The New York Jets went into this offseason with needs all over the field, but the one area they didn’t have to worry about was the defensive line. The Jets have one of the best defensive lines in the NFL, with Muhammad Wilkerson, Sheldon Richardson and Damon Harrison. The three were nicknamed the “Sons of Anarchy” by a fan poll this year, and they wreaked havoc in opposing backfields all season. That trio was backed up by Kenrick Ellis and Leger Douzable, and the Jets’ only move on the line this offseason was to re-sign Douzable to a one year contract.
Wilkerson is the star of the group recording 63 tackles, 10.5 sacks, 2 forced fumbles and 1 interception while being equally outstanding against the run and the pass. Wilkerson is already one of the premier 3-4 defensive ends in football at just 24 years old, and his absence from the Pro Bowl was an absolute joke. Everything the Jets do defensively begins with Wilkerson, and as he continues to improve he will lift the entire defense with him.
At the other end spot was Richardson, who deservingly won the Defensive Rookie of the Year award. Traditional stats simply do not quantify Richardson’s impact (which is why his win was derided by many uninformed critics), but his presence was invaluable to the Jets’ third ranked run defense. Richardson was consistently able to create penetration against the run and disrupt plays in the backfield, allowing the linebackers to make the tackle. Going forward, the Jets want to see him improve his pass rushing to match his play against the run. If he can do that, Richardson and Wilkerson will be unstoppable.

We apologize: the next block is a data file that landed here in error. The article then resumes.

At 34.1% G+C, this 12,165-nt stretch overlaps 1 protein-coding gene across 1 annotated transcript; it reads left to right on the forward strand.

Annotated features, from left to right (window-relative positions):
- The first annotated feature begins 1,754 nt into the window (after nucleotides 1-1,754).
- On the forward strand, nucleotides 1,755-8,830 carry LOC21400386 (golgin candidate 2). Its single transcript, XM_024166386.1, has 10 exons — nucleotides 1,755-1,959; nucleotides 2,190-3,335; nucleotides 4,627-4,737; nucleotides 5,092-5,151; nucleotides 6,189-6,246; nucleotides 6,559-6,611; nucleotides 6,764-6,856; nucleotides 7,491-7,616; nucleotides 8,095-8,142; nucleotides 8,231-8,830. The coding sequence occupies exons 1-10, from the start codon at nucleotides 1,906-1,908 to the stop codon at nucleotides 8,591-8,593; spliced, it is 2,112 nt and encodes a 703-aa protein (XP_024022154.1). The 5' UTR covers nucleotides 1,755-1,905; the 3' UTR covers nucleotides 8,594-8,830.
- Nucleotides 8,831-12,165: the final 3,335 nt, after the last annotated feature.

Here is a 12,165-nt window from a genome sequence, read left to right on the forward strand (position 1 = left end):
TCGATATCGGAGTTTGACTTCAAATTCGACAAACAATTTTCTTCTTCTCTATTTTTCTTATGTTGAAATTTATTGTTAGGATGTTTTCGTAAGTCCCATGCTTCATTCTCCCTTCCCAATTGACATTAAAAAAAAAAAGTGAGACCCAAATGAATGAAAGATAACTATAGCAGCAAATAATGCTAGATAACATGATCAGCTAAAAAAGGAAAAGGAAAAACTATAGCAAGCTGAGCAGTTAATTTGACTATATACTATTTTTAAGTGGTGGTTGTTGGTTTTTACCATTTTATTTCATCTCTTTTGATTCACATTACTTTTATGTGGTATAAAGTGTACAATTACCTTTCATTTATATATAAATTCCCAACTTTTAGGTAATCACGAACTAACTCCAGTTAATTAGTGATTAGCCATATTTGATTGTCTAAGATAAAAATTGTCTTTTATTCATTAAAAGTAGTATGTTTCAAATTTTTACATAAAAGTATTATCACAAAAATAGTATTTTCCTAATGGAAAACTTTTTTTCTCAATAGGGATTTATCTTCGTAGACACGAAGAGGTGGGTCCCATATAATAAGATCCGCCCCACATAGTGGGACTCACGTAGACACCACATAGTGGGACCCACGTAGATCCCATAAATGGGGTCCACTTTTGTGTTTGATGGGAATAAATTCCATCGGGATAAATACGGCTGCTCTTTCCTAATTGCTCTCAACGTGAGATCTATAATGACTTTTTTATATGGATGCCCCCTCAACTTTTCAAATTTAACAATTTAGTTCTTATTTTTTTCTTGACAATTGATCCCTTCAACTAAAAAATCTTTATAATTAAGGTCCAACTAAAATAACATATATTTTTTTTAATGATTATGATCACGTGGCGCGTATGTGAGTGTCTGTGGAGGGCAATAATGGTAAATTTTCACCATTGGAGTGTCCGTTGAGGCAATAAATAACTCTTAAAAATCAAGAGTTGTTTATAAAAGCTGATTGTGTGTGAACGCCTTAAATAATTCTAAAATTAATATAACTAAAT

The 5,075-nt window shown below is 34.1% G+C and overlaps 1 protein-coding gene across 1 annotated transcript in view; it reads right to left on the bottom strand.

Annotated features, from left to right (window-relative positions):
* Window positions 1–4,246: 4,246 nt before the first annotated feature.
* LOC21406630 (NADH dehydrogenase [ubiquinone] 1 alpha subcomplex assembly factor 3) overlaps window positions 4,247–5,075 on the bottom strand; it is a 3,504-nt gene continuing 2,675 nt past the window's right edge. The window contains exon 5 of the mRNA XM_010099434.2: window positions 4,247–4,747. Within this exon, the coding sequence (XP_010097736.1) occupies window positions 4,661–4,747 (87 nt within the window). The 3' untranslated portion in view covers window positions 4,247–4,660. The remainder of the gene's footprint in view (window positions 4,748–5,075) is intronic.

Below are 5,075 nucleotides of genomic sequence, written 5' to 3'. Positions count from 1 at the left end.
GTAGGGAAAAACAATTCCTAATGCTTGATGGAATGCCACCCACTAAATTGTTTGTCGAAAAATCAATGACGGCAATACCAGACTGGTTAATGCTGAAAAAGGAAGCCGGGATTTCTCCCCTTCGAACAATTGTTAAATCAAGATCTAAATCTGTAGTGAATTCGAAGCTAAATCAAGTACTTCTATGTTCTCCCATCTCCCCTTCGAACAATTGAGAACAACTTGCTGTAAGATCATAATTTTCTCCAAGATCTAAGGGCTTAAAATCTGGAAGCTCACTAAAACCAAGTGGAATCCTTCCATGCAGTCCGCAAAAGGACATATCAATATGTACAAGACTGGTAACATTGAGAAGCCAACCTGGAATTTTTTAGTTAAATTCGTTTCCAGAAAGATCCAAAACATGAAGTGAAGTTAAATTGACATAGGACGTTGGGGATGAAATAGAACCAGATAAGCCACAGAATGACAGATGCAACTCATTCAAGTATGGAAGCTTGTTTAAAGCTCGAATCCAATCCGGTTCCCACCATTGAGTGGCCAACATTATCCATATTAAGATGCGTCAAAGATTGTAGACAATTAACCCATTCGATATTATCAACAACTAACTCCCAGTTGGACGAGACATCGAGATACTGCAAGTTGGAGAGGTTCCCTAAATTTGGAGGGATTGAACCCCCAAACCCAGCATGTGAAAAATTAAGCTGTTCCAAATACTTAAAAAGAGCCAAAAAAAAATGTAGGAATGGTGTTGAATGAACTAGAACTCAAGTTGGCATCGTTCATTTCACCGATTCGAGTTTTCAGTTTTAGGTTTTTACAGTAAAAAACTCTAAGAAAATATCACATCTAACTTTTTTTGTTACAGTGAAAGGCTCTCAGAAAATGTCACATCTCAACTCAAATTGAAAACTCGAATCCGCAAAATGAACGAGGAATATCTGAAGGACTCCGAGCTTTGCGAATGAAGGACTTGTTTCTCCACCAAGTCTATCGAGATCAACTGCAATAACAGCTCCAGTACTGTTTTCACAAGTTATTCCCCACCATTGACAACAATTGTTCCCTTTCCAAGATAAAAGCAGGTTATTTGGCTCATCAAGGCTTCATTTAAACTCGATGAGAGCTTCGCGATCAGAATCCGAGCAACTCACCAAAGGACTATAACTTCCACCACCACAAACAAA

The final starter was Harrison, a mountain of a human being who was a revelation last season. According Football Outsiders, the Jets led the league in yards per carry allowed and ranked third in stuff percentage, and Harrison was a huge part of that. His ability to occupy blockers and close gaps at the point of attack makes everyone else’s job significantly easier. Harrison doesn’t offer much in the way of a pass rush, but as true run stuffing nose tackle, it doesn’t get much better.
Ellis and Douzable both performed very well in their backup role, and they were reliable filling in when the starters needed a break and in short yardage situations. However, that brings us to the Jets’ need on the D-line: depth. Carrying only five full time defensive linemen (Quinton Coples splits time) is a risky move, and the Jets were lucky enough to enjoy nearly perfect health last season. However, they need to add depth in the draft to ensure that they are prepared in case they are not so lucky in 2014.
Obviously the defensive line is not a priority, but the Jets do have four picks over the final two rounds and there’s no reason not to take a flier on a young lineman, particularly one with some pass rushing credentials. Prospects that could be available in that in that range and make sense include Jay Bromley, Kyrie Thornton, Shamar Stephen, Taylor Hart and Ben Gardner. The Jets are not going to be looking for a star here, but adding some depth and insurance late in the draft would make a lot of sense.
The defensive line is by far the strongest position group on the team, and there is not any major work to be done here. However, NFL teams should always make sure they are prepared in case of injury, and right now the Jets could still use some help fortifying their defensive line. Look for them to use a late pick on the position, but that will be all.